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Insulin Therapy and Alzheimer’s – Could Cyclodextrin Sugar Act on Insulin and Glucose Metabolism?

Posted Apr 10 2011 10:11pm

Recently reports in the news shows how insulin therapy may be a treatment for Alzheimer’s.  Basically, a low dose of insulin has been found to suppress the expression in the blood of four precursor proteins involved in the pathogenesis of Alzheimer’s disease, according to research by University at Buffalo endocrinologists.  Paresh Dandona, MD, PhD, University at Buffalo is a senior author on the study.

I am very interested in insulin therapy for Addi and Cassi and I have been looking into this along with a drug called Rosiglitazone.  I wonder if I am already doing insulin therapy by giving the twins the sugar compound cyclodextrin into their bodies and brains?  I think I’ll email Paresh Dandona about it.

Addi and Cassi have major disruption in glucose metabolism in their brains. Dr. Harry Chugani and his team at Children’s Hospital of Michigan discovered this a few years ago in the twins and it is spreading out of control based on our last PET scan.  Dr. Chugani and team are publishing a paper about the glucose metabolism PET based brain biomarker in Niemann Pick Type C disease.

For over a year, I have been looking into whether or not hydroxy-propyl-beta-cyclodextrin (HPBCD) might have some sort of effect on insulin and glucose metabolism in the body and brain.

I found these very interesting references:

  • International Journal of Molecular Sciences (2009): The objective of this study was to elucidate the effects of hydroxylpropyl- B-cyclodextrin (HPBCD) on the in vitro stability of insulin. It was found that HPBCD had positive effects on the stability of insulin in acid and base and under high temperature conditions. Furthermore, use of HPBCD could also increase the stability of disulfide bonds which are important to the conformation of insulin. Through 1H-NMR experiments it was found that the protective effect of HBPCD was due to complexation with insulin. The results suggest that the presence of HPBCD could improve the stability of insulin in different environments.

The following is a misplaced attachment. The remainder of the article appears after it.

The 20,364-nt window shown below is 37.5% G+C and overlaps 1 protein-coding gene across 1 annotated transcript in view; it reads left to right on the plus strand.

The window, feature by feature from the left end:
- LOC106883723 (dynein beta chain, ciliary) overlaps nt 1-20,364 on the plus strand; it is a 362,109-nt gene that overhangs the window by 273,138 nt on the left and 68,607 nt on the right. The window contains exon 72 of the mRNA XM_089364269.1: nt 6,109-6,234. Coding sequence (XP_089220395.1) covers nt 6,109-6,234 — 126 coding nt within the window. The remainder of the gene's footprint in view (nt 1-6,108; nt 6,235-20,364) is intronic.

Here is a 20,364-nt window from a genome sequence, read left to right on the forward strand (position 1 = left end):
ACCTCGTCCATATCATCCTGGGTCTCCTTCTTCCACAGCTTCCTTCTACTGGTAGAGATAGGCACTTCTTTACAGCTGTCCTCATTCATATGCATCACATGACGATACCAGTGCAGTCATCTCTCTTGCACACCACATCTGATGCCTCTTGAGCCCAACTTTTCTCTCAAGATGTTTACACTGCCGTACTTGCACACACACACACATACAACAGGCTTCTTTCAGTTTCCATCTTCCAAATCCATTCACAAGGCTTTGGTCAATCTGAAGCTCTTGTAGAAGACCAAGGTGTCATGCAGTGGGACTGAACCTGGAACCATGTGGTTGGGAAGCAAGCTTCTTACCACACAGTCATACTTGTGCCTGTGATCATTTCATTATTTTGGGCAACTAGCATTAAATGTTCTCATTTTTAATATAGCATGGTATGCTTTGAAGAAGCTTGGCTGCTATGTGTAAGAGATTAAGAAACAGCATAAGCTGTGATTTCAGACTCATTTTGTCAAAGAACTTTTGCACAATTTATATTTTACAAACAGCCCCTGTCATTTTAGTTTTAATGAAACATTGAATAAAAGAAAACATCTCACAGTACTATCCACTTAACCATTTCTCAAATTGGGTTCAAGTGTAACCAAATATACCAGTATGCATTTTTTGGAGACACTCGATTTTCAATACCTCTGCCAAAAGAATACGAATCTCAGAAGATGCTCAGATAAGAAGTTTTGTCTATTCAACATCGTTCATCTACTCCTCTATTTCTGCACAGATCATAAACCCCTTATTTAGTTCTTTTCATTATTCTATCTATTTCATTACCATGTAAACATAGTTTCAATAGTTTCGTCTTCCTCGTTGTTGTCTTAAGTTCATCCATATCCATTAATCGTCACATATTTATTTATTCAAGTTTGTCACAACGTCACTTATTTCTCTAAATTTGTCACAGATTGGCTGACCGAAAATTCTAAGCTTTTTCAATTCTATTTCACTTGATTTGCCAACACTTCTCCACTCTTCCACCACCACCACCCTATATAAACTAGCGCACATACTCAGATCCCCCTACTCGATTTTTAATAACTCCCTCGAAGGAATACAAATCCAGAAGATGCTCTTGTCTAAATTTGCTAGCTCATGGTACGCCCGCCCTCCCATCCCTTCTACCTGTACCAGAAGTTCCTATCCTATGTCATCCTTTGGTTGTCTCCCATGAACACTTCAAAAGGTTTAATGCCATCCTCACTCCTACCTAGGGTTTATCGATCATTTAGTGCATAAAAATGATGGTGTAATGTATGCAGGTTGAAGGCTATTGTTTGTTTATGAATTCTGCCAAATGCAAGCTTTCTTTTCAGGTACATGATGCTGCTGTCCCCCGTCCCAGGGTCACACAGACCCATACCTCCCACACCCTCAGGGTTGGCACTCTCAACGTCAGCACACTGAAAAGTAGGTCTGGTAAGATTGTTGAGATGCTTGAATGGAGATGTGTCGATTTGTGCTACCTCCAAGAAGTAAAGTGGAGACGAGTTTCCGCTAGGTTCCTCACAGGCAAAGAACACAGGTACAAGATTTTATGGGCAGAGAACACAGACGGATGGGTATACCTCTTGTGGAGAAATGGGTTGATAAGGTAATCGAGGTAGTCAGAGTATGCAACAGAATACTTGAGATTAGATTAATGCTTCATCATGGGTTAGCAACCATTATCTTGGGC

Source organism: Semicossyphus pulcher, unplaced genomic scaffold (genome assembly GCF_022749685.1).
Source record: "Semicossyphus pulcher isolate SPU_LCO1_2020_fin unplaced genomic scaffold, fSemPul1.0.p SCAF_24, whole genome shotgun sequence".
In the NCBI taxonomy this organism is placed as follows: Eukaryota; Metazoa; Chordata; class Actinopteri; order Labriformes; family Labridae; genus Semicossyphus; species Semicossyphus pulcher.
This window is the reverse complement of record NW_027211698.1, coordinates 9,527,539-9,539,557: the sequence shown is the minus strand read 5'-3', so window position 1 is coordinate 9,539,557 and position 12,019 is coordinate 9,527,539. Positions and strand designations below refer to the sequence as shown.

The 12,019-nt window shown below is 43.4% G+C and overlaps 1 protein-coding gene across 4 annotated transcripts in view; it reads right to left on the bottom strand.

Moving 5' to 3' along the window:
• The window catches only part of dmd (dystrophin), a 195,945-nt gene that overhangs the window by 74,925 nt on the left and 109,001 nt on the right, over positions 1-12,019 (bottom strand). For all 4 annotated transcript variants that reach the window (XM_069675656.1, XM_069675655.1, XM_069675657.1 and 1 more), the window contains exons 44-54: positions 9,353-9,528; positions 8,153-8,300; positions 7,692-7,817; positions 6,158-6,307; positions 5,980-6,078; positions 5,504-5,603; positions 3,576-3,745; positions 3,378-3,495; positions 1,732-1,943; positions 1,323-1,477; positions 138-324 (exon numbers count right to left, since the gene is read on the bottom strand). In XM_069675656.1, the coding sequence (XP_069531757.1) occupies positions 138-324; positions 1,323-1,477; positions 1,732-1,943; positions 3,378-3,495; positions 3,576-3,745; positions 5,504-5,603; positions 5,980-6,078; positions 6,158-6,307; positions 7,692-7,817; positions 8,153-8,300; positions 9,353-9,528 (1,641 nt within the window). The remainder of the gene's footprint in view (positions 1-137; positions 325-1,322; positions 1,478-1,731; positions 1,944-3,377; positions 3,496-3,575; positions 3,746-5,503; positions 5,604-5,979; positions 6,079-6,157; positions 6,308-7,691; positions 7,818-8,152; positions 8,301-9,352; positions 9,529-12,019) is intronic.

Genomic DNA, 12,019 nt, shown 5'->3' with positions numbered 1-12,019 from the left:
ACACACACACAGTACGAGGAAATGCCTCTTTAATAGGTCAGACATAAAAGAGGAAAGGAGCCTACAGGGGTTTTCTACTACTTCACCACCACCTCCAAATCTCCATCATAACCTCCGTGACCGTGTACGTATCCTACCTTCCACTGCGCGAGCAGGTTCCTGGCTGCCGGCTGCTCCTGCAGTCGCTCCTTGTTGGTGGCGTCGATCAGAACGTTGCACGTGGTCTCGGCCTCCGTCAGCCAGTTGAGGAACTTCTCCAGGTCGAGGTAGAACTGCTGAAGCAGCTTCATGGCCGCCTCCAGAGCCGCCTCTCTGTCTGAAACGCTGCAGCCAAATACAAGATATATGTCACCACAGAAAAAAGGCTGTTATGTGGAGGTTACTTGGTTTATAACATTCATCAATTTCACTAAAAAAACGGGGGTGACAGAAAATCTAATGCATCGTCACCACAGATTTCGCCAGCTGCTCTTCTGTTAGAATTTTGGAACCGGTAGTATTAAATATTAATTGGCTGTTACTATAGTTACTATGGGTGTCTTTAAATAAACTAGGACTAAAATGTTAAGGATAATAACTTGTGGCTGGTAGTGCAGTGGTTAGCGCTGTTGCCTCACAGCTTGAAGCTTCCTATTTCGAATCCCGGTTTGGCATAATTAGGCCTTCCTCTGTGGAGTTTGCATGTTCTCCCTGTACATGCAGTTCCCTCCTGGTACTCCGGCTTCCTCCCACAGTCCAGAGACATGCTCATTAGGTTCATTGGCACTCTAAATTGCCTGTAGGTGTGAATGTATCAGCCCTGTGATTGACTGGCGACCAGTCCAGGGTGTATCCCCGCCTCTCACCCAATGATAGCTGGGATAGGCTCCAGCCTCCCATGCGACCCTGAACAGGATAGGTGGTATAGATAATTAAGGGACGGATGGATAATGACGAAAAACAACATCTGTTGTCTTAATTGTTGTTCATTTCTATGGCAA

• Abulrob et.al. (J Neurochem. 2005 Mar;92(6):1477-86) demonstrated the neuroprotective activity of some cyclodextrin derivatives against oxygen-glucose deprivation (OGD), N-methyl-D-aspartic acid (NMDA) and glutamate in cortical neuronal cultures. Although all Cyclodextrin complexed with NMDA or glutamate, only beta-, methylated beta-and sulfated beta-CDs displayed neuroprotective activity and lowered cellular cholesterol.

I have been asking our researchers to see if they can conduct microPET on the Niemann Pick Type C mice to see if they can find a hypometabolism issue in the brains of the mice like they find in my identical twins.  If  found, researchers could give the NPC mice the cyclodextrin and test as to whether or not it has an effect on insulin and glucose metabolism in the brain.  If so, this could be a very important finding that could bolster the University at Buffalo’s work.

Also, one of the things I find really interesting is there is a rare disease called Ataxia – telangiectasia that I think provides further clues to neurodegeneration.   In Ataxia – telangiectasia, there are issues with glucose and insulin receptors: http://www.ncbi.nlm.nih.gov/pubmed/651946

Both Niemann Pick Type C and Ataxia – telangiectasia  there is massive loss of Purkinje cells in the brain loss of Purkinje cells in one of the first signs in NPC disease.  Why the massive loss of Purkinje neurons in Niemann Pick Type C and Ataxia – telangiectasia?  What is the connection point causing loss of Purkinje neurons?  I think it might be glucose metabolism or insulin utilization.

Given the glucose metabolism issue we have found in Addi and Cassi’s brains and the ataxia which is one of the first symptoms of the disease, maybe glucose metabolism and insulin issues are a core issue in NPC?  I read that the cerebellum is largely fueled by glucose and the cerebellum is where Purkinje neurons are located!

Steve Walkley’s work shows that cyclodextrin rescues Purkinje neurons in the NPC mouse model  – could it be acting on glucose metabolism or insulin?  Could cyclodextrin rescue Purkinje cells in Ataxia – telangiectasia?

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